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Longleaf Select University Press Titles Spring/Summer 2021

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Your Crib, My Qibla
By (author): Saddiq Dzukogi

ISBN:

9781496225771

Product Form:

Paperback

Form detail:

Trade
Paperback , Trade
English

Audience:

General/trade
Mar 01, 2021
$24.95 CAD
Active

Dimensions:

228.6 x 152.4 mm | 160 gr

Page Count:

108 pages
Nebraska
University of Nebraska Press
POETRY / African
  • Short Description
Your Crib, My Qibla interrogates loss, the death of a child, and a father’s pursuit of language able to articulate grief.
Your Crib, My Qibla interrogates loss, the death of a child, and a father’s pursuit of language able to articulate grief. In these poems, the language of memory functions as a space of mourning, connecting the dead with the world of the living. Culminating in an imagined dialogue between the father and his deceased daughter in the intricate space of the family, Your Crib, My Qibla explores grief, the fleeting nature of healing, and the constant obsession of memory as a language to reach the dead.

Saddiq Dzukogi holds a degree in mass communication from Ahmadu Bello University, Zaria (Nigeria), and is pursuing a PhD in English at the University of Nebraska–Lincoln. A 2017 finalist of the Brunel International African Poetry Prize, he is the author of Inside the Flower Room, selected by Kwame Dawes and Chris Abani for the New Generation African Poets Chapbook series. Dzukogi’s poems have appeared in the Kenyon Review, Prairie Schooner, Gulf Coast, World Literature Today, New Orleans Review, Oxford Poetry, African American Review, Best American Experimental Writing, and elsewhere.

"A heartbreaking book of poems, Your Crib, My Qibla journeys through a father's grief after the loss of his beloved daughter. It takes admirable courage and striking language to seek solace after experiencing the unimaginable."—Rigoberto González, Oprah Daily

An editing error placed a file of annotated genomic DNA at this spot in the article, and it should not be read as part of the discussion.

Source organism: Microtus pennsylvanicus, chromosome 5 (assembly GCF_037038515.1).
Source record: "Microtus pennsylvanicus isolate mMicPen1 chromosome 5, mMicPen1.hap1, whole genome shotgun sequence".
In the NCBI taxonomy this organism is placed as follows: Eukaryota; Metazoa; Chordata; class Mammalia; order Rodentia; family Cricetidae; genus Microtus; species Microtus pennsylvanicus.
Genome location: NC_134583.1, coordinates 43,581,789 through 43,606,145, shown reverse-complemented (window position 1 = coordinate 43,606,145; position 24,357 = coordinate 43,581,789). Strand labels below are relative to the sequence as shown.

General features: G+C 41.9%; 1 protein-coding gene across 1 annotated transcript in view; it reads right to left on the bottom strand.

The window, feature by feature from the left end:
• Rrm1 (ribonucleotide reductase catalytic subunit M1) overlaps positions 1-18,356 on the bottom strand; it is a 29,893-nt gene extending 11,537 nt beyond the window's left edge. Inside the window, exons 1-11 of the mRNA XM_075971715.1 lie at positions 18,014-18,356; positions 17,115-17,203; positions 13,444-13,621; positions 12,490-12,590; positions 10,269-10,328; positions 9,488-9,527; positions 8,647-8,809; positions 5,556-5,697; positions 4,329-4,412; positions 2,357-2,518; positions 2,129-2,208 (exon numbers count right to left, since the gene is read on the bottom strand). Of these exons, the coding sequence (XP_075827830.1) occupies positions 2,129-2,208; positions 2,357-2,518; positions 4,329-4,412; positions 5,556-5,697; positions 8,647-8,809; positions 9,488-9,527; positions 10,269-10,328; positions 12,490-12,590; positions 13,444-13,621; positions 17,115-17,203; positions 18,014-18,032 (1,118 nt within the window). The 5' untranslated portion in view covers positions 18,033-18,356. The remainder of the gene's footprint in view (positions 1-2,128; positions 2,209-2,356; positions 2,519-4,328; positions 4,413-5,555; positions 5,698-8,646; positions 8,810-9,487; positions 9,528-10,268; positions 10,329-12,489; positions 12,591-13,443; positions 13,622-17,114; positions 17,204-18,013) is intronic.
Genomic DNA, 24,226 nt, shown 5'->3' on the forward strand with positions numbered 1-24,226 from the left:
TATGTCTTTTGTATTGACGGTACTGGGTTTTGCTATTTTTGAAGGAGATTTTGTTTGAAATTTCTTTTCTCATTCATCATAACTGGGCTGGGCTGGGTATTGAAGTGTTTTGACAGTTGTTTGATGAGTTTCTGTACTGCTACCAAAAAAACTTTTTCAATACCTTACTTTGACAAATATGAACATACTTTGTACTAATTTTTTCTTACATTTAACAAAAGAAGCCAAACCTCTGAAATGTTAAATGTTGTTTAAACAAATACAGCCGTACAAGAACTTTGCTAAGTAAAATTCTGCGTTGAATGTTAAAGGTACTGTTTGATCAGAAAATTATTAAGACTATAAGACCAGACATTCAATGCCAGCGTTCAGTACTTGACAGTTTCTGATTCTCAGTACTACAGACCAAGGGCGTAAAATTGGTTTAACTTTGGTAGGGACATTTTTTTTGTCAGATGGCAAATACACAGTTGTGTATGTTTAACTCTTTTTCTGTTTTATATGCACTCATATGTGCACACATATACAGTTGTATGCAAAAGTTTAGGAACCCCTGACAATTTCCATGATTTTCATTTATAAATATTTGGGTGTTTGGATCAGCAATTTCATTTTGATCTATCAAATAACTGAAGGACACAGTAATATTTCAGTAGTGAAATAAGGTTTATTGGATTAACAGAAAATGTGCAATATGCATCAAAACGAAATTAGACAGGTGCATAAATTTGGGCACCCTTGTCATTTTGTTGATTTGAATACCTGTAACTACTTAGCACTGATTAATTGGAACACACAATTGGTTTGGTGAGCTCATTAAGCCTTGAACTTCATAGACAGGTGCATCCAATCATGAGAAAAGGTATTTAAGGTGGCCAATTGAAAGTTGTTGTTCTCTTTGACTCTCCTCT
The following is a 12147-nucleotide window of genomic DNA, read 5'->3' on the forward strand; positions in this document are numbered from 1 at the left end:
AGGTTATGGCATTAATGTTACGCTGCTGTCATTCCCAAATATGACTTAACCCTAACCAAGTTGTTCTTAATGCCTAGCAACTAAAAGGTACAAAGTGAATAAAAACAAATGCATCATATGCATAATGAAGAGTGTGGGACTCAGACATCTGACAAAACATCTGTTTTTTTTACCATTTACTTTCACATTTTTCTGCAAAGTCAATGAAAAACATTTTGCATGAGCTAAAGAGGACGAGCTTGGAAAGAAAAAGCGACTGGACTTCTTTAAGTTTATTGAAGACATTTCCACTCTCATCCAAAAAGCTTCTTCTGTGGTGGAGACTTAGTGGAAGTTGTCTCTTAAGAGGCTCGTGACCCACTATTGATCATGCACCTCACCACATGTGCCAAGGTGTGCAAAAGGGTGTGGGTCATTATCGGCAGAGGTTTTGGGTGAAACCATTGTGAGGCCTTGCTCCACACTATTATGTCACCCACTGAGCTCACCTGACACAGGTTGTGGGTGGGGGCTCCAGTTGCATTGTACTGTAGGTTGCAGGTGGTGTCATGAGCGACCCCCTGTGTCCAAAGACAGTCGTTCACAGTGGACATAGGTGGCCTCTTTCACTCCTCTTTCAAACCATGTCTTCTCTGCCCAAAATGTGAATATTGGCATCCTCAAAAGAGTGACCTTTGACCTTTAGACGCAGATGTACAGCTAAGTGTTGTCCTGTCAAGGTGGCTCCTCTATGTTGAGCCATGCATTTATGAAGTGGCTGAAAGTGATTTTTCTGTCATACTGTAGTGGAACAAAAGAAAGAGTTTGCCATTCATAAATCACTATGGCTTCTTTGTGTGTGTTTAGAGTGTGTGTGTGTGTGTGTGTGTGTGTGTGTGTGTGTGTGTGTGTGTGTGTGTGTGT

"Your Crib, My Qibla is perfect for someone who needs to be held in the body until the 'mind feels like a mind.'"—Amanda Auerbach, Kenyon Review

"Dzukogi’s Your Crib, My Qibla will join a list of collections by some of the most notable new African voices in the continent and in the diaspora, whose books have been published by the University of Nebraska Press."—Ernest O. Ogunyemi, Open Country

“In Saddiq Dzukogi’s Your Crib, My Qibla the loss of his daughter becomes the navigational pull to an interiority steeped in earthly grief and a desire for the unseen spaces of the afterlife. With incredible fidelity Dzukogi unravels a series of poems that wrestle with his loss and make meaning of our most unbearable moments. His is a song of embodied witness and recollection shaped by a voice skilled in the musicality of duality. These are poems that find their way to the reader’s depth and open a window to the otherworld.”—Matthew Shenoda, author of Tahrir Suite

“‘Where your headstone was, I put a mirror, / each time I come to visit / I see that you live in my face,’ writes Saddiq Dzukogi in this heartbreaking, powerful collection of poems. A love song, an elegy, a book-long sequence, Your Crib, My Qibla is a parent’s epistles to a deceased child, an exploration of pain that continues to sing through pain (‘your songs endure // inside his bones. / They will nourish the loneliness— / yours and his.’). The mourning here is endless and yet transformative (‘Today Baha is not dead; she is six years old, / forcing marshmallows into his mouth. / Says I’m grown enough to feed you, Abba, / with the future’). Impossible not to be moved by this voice of a father who sees a dead child’s face everywhere (‘He presses a deep kiss on your grave, / on your forehead’), by this need to pull the dead out of the ground. This is a stunning, memorable book.”—Ilya Kaminsky, author of Deaf Republic and Dancing in Odessa

“Saddiq Dzukogi’s Your Crib, My Qibla signals the arrival of a poet of assured craft, of courageous sentiment, and one who possesses a capacious facility with language and musicality. In this collection Dzukogi offers an elegy to innocence and to the false security of the living, and yet he demonstrates that the art of lamentation is as forceful an expression of hope as we have available to us. This is a remarkable introduction to a poet for our moment and time.”—Kwame Dawes author of Nebraska: Poems

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